Buy/Sell Back Transaction - GMRA Provision
2000 Global Master Repurchase Agreement
Paragraph 1(b) in full
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Difference between Repurchase Transaction and a Buy/Sell Back Transaction
The official explanation
According to ICMA’s helpful website economically, repos and sell/buy-backs both behave like secured loans; legally both amount to a sale and later repurchase of securities. A repurchase agreement is always a written contract; a sell/buy-back need not be.
- Undocumented sell/buy-backs: The sale and repurchase legs of an undocumented sell/buy-back are considered as separate contracts. Since there is no contract between times:
- The parties cannot call margin on each other for market movements between the transactions
- Netting is less certain.
- Documented sell/buy-backs: There are operational differences between repos and documented sell backs:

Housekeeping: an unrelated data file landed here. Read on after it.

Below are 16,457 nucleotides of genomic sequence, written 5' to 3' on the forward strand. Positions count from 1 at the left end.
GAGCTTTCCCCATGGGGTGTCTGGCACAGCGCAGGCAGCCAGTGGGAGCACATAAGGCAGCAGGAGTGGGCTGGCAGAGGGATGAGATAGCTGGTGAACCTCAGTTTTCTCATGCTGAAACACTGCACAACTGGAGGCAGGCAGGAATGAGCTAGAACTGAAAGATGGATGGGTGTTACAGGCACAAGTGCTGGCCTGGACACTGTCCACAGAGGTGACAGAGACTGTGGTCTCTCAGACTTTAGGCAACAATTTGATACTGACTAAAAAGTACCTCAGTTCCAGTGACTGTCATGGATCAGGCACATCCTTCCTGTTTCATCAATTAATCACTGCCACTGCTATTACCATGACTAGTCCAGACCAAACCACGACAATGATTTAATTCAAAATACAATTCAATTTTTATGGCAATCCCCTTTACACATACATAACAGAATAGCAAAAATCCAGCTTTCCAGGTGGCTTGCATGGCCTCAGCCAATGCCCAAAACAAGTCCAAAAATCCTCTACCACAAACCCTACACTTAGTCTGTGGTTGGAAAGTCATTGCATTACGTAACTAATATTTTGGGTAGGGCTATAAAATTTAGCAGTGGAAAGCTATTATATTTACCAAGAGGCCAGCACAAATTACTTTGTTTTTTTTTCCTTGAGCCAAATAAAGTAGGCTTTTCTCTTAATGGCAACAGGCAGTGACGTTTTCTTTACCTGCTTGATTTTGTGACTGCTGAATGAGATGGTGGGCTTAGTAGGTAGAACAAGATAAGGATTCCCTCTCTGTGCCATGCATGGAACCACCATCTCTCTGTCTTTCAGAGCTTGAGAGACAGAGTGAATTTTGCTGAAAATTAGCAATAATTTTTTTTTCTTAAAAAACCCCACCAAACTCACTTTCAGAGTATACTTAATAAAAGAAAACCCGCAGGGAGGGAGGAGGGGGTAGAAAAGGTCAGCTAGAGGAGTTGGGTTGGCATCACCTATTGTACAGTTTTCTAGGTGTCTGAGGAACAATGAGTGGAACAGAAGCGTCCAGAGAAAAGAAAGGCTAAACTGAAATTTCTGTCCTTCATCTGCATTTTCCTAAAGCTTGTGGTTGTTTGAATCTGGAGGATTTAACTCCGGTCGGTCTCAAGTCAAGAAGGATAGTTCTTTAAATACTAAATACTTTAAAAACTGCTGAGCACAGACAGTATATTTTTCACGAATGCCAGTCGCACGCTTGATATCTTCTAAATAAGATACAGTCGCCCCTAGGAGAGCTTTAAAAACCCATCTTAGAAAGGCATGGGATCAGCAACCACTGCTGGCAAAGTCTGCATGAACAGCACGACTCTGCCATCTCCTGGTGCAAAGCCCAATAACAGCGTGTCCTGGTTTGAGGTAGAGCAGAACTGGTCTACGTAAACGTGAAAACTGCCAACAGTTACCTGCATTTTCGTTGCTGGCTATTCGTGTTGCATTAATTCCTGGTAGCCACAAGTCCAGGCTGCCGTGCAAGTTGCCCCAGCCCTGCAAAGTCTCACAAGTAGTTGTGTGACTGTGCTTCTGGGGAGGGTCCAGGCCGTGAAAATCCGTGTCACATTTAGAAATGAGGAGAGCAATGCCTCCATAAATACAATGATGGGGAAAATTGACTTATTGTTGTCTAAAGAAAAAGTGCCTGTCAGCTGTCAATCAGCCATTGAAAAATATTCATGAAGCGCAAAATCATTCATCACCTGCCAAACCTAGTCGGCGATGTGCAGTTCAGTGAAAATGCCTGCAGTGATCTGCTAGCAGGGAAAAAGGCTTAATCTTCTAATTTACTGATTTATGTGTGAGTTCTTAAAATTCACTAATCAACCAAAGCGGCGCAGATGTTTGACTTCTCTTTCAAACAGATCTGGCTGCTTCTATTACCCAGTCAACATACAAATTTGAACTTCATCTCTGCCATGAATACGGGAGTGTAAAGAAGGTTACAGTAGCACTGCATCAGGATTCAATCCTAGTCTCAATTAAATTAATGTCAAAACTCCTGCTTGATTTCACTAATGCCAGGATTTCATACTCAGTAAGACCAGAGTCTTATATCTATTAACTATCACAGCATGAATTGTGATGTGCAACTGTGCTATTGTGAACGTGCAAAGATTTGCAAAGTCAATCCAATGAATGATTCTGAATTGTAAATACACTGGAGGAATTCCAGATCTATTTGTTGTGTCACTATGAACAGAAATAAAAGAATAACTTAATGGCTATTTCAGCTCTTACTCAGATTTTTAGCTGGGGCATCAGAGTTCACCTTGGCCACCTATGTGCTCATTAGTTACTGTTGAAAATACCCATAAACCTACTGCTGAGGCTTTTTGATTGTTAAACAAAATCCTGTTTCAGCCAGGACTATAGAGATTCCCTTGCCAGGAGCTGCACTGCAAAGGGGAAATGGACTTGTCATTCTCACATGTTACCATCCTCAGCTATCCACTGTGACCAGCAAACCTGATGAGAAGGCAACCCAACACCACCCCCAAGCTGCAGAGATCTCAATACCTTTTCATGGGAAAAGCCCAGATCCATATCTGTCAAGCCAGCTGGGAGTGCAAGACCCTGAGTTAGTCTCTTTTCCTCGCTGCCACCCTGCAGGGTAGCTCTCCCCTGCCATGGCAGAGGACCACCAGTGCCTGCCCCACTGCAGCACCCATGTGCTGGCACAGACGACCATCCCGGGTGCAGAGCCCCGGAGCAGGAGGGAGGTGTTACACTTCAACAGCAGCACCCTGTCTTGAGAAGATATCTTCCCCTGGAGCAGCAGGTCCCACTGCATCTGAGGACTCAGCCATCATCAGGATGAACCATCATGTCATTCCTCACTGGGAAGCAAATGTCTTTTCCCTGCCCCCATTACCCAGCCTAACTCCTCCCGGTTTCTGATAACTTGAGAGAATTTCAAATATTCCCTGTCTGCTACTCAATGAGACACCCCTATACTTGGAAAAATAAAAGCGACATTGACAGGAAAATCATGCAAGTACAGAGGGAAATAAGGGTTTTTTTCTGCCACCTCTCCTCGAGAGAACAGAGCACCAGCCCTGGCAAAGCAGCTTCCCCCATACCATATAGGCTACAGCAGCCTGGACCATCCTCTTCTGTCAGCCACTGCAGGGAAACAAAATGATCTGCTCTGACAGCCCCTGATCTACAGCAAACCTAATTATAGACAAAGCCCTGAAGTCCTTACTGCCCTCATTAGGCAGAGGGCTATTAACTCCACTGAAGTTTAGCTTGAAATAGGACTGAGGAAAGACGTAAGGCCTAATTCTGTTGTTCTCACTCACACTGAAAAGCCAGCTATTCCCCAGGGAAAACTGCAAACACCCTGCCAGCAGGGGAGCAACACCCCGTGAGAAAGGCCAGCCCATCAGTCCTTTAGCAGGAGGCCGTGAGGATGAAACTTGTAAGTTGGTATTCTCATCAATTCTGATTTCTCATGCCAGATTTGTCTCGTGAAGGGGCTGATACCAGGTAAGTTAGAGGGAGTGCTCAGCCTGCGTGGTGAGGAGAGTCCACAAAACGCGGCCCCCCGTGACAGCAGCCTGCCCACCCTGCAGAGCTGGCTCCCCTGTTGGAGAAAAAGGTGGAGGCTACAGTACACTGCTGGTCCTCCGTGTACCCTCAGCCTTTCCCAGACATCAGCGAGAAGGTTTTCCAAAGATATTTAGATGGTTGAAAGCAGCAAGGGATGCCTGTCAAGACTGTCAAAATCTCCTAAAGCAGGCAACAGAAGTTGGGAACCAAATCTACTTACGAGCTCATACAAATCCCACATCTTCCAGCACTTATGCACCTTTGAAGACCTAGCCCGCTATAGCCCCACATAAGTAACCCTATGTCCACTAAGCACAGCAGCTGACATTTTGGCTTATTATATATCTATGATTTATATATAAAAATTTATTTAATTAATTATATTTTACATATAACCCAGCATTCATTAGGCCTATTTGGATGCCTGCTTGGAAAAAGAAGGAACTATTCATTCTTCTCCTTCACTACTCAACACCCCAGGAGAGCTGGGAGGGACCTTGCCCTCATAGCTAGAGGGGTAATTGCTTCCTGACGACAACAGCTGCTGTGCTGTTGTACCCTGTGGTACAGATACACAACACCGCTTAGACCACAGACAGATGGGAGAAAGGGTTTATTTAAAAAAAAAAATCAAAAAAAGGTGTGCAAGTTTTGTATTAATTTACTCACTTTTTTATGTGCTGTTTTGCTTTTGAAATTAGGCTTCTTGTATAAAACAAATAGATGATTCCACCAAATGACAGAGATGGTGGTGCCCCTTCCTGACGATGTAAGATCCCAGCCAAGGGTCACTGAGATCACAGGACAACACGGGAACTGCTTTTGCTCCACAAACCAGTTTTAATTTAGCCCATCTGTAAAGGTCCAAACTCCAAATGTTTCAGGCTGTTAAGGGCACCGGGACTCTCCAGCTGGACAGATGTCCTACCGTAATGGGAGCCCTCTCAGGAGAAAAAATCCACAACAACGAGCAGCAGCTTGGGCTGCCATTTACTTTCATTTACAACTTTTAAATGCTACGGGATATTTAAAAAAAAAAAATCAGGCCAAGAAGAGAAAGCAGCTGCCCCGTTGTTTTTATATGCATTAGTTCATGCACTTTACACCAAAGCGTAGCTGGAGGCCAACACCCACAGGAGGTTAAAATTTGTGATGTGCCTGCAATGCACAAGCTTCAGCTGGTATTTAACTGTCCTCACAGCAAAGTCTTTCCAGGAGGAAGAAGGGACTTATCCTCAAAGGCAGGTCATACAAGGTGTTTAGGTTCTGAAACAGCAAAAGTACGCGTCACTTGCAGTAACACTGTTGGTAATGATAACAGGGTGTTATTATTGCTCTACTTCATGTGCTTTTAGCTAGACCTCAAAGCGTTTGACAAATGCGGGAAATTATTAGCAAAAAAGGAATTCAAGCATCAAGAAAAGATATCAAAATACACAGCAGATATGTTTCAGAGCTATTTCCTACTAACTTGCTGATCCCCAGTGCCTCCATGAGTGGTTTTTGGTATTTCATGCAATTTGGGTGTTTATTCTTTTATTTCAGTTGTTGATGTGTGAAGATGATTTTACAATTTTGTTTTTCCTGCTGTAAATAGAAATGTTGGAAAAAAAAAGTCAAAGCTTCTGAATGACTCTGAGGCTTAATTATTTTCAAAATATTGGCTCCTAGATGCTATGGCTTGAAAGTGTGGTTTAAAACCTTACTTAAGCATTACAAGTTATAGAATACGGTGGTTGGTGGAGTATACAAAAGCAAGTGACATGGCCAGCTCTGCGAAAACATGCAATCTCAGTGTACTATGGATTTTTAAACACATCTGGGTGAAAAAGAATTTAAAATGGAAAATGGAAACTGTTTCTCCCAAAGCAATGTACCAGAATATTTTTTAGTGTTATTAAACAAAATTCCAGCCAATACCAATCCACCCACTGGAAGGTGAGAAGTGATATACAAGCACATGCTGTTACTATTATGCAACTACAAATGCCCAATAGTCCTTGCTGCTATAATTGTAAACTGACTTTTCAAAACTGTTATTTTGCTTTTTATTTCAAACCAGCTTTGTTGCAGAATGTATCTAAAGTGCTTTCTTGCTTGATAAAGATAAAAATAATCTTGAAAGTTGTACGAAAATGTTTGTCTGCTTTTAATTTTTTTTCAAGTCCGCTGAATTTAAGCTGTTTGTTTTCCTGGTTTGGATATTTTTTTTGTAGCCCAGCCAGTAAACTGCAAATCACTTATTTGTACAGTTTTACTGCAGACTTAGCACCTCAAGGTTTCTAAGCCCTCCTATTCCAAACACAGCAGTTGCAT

The Jolly Contrarian’s explanation
Unless you have a taste for paradox (and who, in our shadow-flecked modern world doesn’t?) there’s no difference between a repo and a sell/buy-back, and even seasoned industry professionals get fidgety and make their excuses to pop off to the bathroom if you ask them to give one. To the sentiment that buy/sell-backs are undocumented, the lie is somewhat given to that by the fact that the Global Master Repurchase Agreement expressly incoporates the Buy/Sell Back Transaction as a defined term with its own freaking Annex, meticulously negotiated into the master by negotiators the world over.
And a reverse Repo is?
You don’t hear much talk about a “reverse Buy/Sell Back Transaction”, but probably only because this sounds, on its face, idiotic, rather than merely idiotic if you spend the idlest moment thinking about it and the one thing we know financial services professionals like less than idly thinking about things is looking idiotic without having, even idly, to think about things.